There is a flap going on in some school districts over Mission US: Flight to Freedom. This is an award winning digital learning game that calls for middle school kids to assume the role of Lucy King, a 14-year old African American held in slavery in pre-Civil War America. Not surprisingly, some people think the use of games like this for educational purposes is a great idea; while others think the content of this game, and the emotions it will stir up are inappropriate in the school setting.
Reading about this reminded me of a long ago case from Texas, Kingsville ISD v. Cooper, 611 F.2d 1109 (5th Cir. 1980). Janet Cooper, a History teacher in the district, had her contract nonrenewed by the school board, despite the fact that the school administrators had recommended her for renewal. What’s this about? Ms. Cooper alleged that she was being punished for the exercise of free speech rights in the classroom. Earlier in the year, Ms. Cooper employed a role-playing simulation game, designed to teach students what life was like in rural America during the post Civil War Reconstruction era. Some folks in the community did not like this, and Ms. Cooper was talked to by the principal and the HR director. But no one ever flat out told her not to use this technique. So she continued. The 5th Circuit was convinced that Ms. Cooper lost her job because of her proper exercise of free speech rights in the classroom.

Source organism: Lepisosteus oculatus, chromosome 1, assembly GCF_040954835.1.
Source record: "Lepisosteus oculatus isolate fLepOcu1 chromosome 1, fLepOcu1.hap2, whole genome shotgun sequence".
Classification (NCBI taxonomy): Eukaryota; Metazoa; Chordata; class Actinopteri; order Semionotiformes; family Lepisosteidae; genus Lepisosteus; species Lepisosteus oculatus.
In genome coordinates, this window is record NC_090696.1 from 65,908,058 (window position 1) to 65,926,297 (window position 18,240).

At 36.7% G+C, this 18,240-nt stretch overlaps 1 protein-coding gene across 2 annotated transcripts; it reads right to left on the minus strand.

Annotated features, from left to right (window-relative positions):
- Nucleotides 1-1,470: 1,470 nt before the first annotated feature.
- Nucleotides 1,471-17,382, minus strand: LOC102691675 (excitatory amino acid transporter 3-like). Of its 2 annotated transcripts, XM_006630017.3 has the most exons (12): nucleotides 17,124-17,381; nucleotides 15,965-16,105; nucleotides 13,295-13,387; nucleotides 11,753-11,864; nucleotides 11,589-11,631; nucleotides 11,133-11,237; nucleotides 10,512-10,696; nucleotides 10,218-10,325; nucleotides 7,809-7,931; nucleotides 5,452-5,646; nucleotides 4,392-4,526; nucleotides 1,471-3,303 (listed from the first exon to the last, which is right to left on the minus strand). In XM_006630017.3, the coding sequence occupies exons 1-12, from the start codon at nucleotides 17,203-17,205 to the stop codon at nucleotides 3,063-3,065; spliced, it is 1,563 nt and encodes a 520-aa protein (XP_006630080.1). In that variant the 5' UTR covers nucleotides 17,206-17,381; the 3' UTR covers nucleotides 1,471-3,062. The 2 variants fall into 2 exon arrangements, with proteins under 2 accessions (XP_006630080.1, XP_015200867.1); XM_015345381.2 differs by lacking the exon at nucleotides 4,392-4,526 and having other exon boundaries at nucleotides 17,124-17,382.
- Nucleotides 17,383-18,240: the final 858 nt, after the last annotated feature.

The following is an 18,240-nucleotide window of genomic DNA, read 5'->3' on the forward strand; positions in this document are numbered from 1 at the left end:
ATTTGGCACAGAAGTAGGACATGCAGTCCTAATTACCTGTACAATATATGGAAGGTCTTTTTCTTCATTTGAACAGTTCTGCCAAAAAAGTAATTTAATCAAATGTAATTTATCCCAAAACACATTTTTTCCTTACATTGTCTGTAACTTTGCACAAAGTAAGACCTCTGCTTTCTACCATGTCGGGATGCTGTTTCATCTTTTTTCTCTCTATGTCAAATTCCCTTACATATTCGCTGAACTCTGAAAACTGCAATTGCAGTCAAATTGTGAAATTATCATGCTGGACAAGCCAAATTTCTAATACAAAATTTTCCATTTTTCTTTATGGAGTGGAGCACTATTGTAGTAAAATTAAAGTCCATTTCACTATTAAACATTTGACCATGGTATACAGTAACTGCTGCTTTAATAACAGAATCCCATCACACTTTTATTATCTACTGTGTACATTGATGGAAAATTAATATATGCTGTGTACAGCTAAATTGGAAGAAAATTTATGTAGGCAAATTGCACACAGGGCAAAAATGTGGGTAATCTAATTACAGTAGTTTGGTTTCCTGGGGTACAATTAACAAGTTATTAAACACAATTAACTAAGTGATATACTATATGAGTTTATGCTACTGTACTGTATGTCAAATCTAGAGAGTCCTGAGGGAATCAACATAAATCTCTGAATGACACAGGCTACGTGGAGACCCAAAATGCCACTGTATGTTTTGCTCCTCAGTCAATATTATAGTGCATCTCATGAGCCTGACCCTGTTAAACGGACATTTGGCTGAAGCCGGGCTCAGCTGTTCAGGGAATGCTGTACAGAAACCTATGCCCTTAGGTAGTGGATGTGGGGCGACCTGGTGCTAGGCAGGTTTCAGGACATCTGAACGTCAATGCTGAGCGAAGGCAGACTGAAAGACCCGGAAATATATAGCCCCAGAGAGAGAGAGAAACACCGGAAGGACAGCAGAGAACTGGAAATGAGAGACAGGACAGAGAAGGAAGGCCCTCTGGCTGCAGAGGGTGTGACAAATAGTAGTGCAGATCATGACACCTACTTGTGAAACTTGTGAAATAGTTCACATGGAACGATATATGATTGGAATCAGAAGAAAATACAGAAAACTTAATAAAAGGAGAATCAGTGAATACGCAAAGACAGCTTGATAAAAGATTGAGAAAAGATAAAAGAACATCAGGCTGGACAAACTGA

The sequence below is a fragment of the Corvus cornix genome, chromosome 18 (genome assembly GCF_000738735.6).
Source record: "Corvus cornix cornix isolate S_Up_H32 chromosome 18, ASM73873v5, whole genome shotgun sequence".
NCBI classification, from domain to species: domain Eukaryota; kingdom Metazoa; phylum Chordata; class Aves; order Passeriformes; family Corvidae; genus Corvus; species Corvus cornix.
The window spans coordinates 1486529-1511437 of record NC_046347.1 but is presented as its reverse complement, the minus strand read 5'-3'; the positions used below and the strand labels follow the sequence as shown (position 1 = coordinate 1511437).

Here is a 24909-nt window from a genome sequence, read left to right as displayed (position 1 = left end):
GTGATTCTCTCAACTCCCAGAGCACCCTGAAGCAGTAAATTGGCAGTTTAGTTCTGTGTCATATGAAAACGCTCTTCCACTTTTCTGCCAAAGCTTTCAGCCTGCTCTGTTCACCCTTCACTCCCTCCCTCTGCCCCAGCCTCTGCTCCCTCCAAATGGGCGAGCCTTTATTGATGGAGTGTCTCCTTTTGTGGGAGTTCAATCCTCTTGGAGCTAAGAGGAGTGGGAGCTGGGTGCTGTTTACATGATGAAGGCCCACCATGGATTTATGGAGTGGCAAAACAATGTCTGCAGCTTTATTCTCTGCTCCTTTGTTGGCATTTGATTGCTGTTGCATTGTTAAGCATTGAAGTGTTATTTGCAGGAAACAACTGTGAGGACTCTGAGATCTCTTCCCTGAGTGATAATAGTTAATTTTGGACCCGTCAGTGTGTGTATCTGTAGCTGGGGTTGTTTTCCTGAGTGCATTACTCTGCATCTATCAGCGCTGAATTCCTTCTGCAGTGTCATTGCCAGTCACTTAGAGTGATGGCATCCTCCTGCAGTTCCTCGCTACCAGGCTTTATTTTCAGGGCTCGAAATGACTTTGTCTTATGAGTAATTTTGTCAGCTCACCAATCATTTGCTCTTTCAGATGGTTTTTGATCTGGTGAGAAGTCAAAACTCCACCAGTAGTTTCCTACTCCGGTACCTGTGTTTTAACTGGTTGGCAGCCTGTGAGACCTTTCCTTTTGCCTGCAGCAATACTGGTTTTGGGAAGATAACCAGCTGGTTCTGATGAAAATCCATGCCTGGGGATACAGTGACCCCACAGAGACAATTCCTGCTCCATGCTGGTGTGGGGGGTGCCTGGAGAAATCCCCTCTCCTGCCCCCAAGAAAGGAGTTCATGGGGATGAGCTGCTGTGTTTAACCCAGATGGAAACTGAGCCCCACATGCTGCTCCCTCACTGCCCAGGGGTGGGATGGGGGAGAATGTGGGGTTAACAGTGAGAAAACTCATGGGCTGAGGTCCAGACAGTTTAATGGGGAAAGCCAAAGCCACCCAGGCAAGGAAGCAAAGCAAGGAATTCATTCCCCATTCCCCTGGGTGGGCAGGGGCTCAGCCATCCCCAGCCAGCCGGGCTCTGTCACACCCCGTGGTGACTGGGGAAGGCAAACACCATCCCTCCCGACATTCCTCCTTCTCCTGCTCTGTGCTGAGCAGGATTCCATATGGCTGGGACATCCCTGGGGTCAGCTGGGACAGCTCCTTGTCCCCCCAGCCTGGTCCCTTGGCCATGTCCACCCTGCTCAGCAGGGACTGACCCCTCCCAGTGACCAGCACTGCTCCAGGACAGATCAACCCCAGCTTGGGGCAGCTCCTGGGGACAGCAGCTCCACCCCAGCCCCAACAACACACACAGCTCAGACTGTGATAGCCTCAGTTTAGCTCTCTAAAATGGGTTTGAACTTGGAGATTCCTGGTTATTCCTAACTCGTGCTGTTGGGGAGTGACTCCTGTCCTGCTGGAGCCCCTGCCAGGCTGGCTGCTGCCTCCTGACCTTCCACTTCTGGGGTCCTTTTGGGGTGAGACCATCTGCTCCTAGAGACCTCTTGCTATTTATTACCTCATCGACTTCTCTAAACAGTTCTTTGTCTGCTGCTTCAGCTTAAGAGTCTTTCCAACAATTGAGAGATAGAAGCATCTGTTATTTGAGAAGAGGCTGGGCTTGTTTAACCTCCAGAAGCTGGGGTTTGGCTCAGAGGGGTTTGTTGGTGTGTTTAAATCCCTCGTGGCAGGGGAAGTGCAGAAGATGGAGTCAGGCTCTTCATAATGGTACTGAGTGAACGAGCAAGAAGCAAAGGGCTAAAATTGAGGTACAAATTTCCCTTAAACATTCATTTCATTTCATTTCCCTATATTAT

That case was decided by the 5th Circuit in 1980, but the events occurred all the way back in 1971. Much has happened since then, both with regard to classroom technology, and the law. Ms. Cooper might not win her case today. Courts have curtailed the boundaries of “academic freedom” considerably, especially in the K-12 area. But it is interesting to see the evolution of educational role-playing from whatever Ms. Cooper did in 1971 to the digital, interactive world of today.
Whatever your district decides to do about games like this, remember that parents in Texas have the right to “opt out” of any school activity that “conflicts with the parent’s religious or moral beliefs.” T.E.C. 26.010(a). This is a temporary opt out. It must be requested in writing. And it is not available to avoid taking a test.
DAWG BONE: WE WILL SEE SOME INTERESTING CASES INVOLVING CONTROVERSIAL GAMING METHODS.